The Chinatown neighborhood in Chicago, Illinois, is on the near South Side (located in the Armour Square community area), centered on Cermak and Wentworth Avenues, and is an example of an American Chinatown, or ethnic-Chinese neighborhood. According to the 2000 Census, Chicago Primary Metropolitan Statistical Areas has 68,021 Chinese.
It is not to be confused with an area sometimes called "New Chinatown", which is on the North Side around Argyle Street, and which attracts a larger number of people of Southeast Asian heritage.
Chicago's Chinatown is home to a number of banks, Chinese restaurants, gift shops, grocery stores, Chinese medicine stores, as well as a number of services that cater to people interested in Chinese culture, including those speaking Chinese, especially the Cantonese dialect. It is a community hub for Chinese people in Chicagoland, a business center for Chinese in the Midwest, as well as a popular destination for tourists and locals alike.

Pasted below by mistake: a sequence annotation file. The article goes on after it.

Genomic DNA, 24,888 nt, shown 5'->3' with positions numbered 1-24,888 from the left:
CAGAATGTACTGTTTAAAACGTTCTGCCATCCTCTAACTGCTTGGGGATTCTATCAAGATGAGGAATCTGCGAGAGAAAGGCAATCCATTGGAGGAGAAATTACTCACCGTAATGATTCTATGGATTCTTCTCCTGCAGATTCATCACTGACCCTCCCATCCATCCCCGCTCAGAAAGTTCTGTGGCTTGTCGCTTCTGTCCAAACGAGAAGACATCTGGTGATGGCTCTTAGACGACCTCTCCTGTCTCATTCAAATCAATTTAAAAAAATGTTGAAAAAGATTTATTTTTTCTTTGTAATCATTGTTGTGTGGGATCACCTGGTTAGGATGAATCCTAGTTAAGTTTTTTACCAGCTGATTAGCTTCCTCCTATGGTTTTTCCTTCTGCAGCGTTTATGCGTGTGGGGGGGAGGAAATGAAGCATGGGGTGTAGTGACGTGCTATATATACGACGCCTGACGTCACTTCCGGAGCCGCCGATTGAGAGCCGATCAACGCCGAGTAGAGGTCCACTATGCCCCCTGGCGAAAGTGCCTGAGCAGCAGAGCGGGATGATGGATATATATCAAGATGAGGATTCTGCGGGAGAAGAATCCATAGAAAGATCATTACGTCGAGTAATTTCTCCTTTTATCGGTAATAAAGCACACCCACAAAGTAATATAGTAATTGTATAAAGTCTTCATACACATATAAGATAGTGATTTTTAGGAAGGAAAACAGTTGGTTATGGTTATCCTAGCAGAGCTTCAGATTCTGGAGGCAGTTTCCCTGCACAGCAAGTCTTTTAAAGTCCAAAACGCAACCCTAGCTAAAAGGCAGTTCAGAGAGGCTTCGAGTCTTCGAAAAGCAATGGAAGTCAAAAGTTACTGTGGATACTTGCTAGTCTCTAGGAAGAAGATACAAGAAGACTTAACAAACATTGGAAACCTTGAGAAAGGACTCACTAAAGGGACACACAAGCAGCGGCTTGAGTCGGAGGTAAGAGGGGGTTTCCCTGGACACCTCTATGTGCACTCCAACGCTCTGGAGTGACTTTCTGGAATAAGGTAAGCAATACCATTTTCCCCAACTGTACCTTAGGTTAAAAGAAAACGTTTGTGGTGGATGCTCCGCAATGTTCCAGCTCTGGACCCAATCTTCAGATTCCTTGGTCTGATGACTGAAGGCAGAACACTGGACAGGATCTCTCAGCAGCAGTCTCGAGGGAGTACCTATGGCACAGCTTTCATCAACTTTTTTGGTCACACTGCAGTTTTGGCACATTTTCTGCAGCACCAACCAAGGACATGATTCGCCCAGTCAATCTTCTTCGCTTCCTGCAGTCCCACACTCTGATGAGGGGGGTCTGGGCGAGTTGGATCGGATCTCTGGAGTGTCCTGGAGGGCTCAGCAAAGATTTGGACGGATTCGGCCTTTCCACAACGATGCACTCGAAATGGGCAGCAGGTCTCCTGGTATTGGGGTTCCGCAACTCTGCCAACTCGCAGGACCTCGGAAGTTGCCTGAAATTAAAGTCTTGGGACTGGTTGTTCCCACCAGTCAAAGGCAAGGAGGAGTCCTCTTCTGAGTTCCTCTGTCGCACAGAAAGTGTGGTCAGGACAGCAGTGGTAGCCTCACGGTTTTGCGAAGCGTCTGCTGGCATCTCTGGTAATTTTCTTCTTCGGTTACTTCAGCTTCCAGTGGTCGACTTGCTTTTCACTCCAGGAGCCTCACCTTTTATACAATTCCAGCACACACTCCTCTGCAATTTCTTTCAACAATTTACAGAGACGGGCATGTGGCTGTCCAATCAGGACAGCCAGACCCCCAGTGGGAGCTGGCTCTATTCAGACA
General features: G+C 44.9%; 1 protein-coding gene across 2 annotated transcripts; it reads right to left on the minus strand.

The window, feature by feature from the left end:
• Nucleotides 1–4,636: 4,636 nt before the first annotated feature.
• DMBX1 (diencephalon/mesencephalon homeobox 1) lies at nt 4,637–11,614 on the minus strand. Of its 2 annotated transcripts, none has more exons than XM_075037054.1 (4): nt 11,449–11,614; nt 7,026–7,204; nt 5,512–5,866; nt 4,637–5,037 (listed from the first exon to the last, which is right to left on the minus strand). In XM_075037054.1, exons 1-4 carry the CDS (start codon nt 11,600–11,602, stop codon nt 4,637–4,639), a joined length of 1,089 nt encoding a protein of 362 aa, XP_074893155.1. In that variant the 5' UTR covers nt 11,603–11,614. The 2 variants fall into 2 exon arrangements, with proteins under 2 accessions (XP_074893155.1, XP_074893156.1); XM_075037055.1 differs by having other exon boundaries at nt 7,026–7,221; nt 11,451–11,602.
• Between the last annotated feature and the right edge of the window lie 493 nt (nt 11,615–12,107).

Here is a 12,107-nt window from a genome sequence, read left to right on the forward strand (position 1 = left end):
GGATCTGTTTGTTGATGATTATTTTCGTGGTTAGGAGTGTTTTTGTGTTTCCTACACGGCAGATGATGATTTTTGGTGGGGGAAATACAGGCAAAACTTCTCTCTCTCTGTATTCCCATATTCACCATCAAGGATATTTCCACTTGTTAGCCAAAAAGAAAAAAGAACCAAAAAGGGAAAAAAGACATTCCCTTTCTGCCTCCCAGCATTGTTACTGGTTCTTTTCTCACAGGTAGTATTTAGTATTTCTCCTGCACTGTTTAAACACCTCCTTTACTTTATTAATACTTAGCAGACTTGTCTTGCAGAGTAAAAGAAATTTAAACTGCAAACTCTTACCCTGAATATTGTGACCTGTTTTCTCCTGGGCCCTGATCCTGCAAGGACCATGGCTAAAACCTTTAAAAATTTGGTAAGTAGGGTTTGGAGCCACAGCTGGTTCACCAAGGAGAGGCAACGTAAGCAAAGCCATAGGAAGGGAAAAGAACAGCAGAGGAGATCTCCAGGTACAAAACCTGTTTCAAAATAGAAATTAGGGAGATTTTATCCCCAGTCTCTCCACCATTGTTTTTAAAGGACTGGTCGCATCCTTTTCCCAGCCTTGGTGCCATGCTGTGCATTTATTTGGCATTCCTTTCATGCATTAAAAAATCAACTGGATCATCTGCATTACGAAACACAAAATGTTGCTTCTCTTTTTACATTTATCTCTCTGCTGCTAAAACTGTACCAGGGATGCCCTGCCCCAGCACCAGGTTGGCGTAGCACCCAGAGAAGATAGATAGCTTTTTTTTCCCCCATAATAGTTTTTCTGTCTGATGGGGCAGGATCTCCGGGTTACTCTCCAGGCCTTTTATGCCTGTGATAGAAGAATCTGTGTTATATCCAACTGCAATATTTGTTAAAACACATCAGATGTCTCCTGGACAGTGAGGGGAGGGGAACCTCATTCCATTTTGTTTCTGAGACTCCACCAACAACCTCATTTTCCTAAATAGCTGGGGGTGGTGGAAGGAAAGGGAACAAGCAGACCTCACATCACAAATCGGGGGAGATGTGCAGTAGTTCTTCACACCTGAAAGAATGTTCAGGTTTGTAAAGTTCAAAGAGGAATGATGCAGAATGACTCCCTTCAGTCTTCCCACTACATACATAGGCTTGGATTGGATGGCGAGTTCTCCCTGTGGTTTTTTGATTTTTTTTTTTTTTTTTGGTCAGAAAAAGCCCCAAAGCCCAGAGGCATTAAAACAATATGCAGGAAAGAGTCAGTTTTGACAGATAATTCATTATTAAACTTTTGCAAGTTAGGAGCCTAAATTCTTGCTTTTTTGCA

The Chinese-American Museum of Chicago has a list of historic places. Please follow the link Chicago Chinatown historic places.
Chinese immigrants began arriving in Chicago in the late 1870s as ex-railroad workers faced increasing discrimination in the Western states. The population rose slowly, until the communist revolution in China coupled with a relaxation on immigration laws brought on a surge in immigrants in the 1950s and 1960s, leading to the formation of a Chinatown. By the year 1970, Chicago ranked fourth in Chinese population in American cities. Currently, Chicago has the 3rd largest Chinatown in the United States.
In the earliest days, Chinese settlement in Chicago centered around Clark Street and Van Buren Street, the north end of a heterogeneous "anything goes" part of town called the Levee District. With time the area became infamous as a vice district (mostly for non-Chinese sections). As the city's business district grew, the area became too expensive for settling immigrants, who found themselves centering around the Cermak and Wentworth Avenue area. It was then populated mostly by Italians and Croatians, due to the relatively inexpensive leases compared with other neighborhoods.
The Chicago Public Library operates a Chinatown Branch.